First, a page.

Need Family Business Coaching?

Unburdening yourself can be an incredible feeling of freedom


“You are unique, just like everybody else”
– Margaret Mead –

Every family Business is an original. The good news is that family businesses have similar problems that have already been addressed in situations other than yours.

Besides the usual business issues including financial, HR, management, and the normal stresses of business running and ownership, families are 24/7. Ever have business stresses that carried over into Thanksgiving or Christmas? Ever have issues of hiring kids, nieces, nephews? How and who decides leadership of the business in the future? That’s far more complicated when you have relatives competing for that position.

Our job is giving families the tools to build unity, growth and continuity.

Confiding in a trusted advisor, not related to the family, who can offer unbiased insight and advice can help you build a more solid business, unify the family and develop more effective leadership. A business coach can help you effectively manage your home-life and work-life and teach you the required skills you need to confront problems, openly address issues, and resolve conflicts. A coach can help you navigate the minefield of creating a succession plan—an important function that is touchy and thus often neglected in family-owned companies.

We take a holistic approach to managing a family business. The business and family are inseparable. Any family problem affects the business and any business problem affects the family. Both the business and family must be considered when evaluating and implementing family councils and boards, meeting facilitation, conflict management and resolution, financial and business strategy, succession planning, management and leadership development, and more.

Family business coaching can help address challenges that show up at the intersection of family and business such as

  • Helping family leaders to develop and use their leadership and management skills.
  • Helping the current leaders manage a smooth transition to the next generation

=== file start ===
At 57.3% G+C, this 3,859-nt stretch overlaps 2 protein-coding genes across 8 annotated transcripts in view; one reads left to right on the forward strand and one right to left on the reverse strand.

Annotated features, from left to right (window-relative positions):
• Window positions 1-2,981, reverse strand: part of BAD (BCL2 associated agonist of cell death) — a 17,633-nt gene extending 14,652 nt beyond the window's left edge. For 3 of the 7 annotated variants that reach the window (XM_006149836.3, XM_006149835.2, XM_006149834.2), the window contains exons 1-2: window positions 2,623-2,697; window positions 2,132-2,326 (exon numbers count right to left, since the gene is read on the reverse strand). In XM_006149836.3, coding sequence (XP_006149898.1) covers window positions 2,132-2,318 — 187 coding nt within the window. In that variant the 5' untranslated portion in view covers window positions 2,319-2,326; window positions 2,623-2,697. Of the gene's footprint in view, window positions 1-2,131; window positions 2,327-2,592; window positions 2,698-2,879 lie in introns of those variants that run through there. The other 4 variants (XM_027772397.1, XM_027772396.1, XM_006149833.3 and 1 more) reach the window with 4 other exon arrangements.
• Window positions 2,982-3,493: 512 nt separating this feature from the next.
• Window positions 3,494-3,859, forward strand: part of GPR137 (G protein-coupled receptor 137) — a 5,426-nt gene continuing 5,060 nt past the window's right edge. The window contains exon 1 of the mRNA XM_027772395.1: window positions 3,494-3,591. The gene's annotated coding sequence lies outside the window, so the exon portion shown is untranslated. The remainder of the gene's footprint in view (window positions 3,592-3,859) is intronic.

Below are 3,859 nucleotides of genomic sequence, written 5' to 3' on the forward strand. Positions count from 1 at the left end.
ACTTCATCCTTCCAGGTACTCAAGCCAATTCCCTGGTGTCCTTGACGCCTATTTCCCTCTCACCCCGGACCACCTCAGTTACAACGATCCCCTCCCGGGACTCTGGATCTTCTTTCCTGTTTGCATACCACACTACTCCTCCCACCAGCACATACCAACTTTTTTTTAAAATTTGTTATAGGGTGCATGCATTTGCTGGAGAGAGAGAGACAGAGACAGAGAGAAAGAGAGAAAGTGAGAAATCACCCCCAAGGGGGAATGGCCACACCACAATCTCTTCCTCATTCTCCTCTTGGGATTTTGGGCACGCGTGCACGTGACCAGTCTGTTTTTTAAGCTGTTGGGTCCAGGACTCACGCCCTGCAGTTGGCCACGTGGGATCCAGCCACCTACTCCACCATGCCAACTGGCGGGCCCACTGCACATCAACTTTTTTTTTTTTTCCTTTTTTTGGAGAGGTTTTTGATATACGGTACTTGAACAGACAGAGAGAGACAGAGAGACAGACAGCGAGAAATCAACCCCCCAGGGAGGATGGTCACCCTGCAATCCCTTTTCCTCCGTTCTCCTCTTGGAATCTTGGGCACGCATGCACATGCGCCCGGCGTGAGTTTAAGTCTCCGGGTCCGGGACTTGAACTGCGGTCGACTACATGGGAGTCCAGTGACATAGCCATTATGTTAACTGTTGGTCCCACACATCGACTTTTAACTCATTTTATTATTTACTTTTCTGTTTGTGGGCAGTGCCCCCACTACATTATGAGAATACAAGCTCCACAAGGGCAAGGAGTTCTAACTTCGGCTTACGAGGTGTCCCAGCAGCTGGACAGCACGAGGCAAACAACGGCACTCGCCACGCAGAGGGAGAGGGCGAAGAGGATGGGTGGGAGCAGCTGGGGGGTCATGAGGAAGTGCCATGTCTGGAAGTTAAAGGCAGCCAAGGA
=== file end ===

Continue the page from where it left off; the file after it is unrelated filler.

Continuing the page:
• Helping the first generation let go of running the business.
  • Helping to identify needs, goals, and vision for both the business and the family.
  • Assist in aligning business/family goal setting and implementation
  • Aligning the family around a shared vision for success
  • Group decision making
  • Understanding roles and responsibilities
  • Manage individual expectations around growth, risk, liquidity and profitability
  • Strong communication among shareholders.

This process allows a family business to engage more in pursuing business and worry less about the implications of decisions on the family or individual members. It frees leadership to focus on the things that will most generate success, and provides a benchmark for accountability to ensure that the family’s vision is also being achieved.

The process of creating, documenting and sharing business policies allows a family to protect itself against future conflict, by specifying up front how a wide variety of potentially contentious issues will be handled. Policies can answer challenging questions like:

  • Which family members can work in the business? How do they become eligible?
  • How are family members in the business evaluated and compensated?
  • How will the family handle terminating a family member that isn’t performing?
  • What role does ownership have in decision making? What decisions are made by management?
  • How do we make decisions as a family? How do we resolve disagreements?
  • Who can serve on the board of directors? For how long? What are the responsibilities that come with that?
  • What financial information is disclosed to the family? Does it differ based on owner/non-owner, director/non-director?
  • How are spouses treated within the business? Do they have a voice in family decision making?
  • What do we hold confidential? What can we share with spouses and children?
  • What role does philanthropy play in the business? In the family?
  • Who can own shares? How and when is stock given, bought and sold?

Running a family business requires constant vigilance and work. Family businesses have an average lifespan of twenty-four years. Thirty-five percent of family businesses pass successfully to the second generation, 12% to the third generation, and 4% to the fourth. Executive coaching can help family business owners implement strategies to keep their businesses going for generations. Make sure you’re on the positive side of these statistics.

Let’s get together soon and begin to explore ways to solidify your business and family foundations providing for a solid future for you and your loved ones.